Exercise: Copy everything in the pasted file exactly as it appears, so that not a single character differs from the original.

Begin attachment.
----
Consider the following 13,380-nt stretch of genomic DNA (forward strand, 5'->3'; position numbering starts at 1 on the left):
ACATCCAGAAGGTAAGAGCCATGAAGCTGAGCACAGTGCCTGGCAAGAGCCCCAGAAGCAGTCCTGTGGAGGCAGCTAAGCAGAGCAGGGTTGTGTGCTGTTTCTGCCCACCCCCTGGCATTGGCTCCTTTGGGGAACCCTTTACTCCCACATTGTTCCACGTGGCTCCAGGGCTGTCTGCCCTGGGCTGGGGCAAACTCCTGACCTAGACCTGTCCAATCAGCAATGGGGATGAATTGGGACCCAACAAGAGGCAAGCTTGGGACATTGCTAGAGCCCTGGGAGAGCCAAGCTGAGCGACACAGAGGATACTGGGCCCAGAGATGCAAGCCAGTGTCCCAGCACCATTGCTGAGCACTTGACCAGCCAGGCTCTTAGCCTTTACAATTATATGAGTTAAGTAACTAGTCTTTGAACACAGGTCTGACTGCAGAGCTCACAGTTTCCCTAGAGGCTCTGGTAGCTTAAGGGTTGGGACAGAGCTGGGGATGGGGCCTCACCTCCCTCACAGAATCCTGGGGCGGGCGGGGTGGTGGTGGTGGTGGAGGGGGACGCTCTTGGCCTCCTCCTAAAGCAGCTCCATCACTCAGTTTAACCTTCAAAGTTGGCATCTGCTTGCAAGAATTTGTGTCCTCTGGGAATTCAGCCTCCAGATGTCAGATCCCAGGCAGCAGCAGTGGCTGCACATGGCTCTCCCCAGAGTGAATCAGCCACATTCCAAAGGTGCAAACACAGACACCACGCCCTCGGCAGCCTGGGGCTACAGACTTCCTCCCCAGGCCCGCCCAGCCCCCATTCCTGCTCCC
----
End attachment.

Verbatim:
Consider the following 13,380-nt stretch of genomic DNA (forward strand, 5'->3'; position numbering starts at 1 on the left):
ACATCCAGAAGGTAAGAGCCATGAAGCTGAGCACAGTGCCTGGCAAGAGCCCCAGAAGCAGTCCTGTGGAGGCAGCTAAGCAGAGCAGGGTTGTGTGCTGTTTCTGCCCACCCCCTGGCATTGGCTCCTTTGGGGAACCCTTTACTCCCACATTGTTCCACGTGGCTCCAGGGCTGTCTGCCCTGGGCTGGGGCAAACTCCTGACCTAGACCTGTCCAATCAGCAATGGGGATGAATTGGGACCCAACAAGAGGCAAGCTTGGGACATTGCTAGAGCCCTGGGAGAGCCAAGCTGAGCGACACAGAGGATACTGGGCCCAGAGATGCAAGCCAGTGTCCCAGCACCATTGCTGAGCACTTGACCAGCCAGGCTCTTAGCCTTTACAATTATATGAGTTAAGTAACTAGTCTTTGAACACAGGTCTGACTGCAGAGCTCACAGTTTCCCTAGAGGCTCTGGTAGCTTAAGGGTTGGGACAGAGCTGGGGATGGGGCCTCACCTCCCTCACAGAATCCTGGGGCGGGCGGGGTGGTGGTGGTGGTGGAGGGGGACGCTCTTGGCCTCCTCCTAAAGCAGCTCCATCACTCAGTTTAACCTTCAAAGTTGGCATCTGCTTGCAAGAATTTGTGTCCTCTGGGAATTCAGCCTCCAGATGTCAGATCCCAGGCAGCAGCAGTGGCTGCACATGGCTCTCCCCAGAGTGAATCAGCCACATTCCAAAGGTGCAAACACAGACACCACGCCCTCGGCAGCCTGGGGCTACAGACTTCCTCCCCAGGCCCGCCCAGCCCCCATTCCTGCTCCC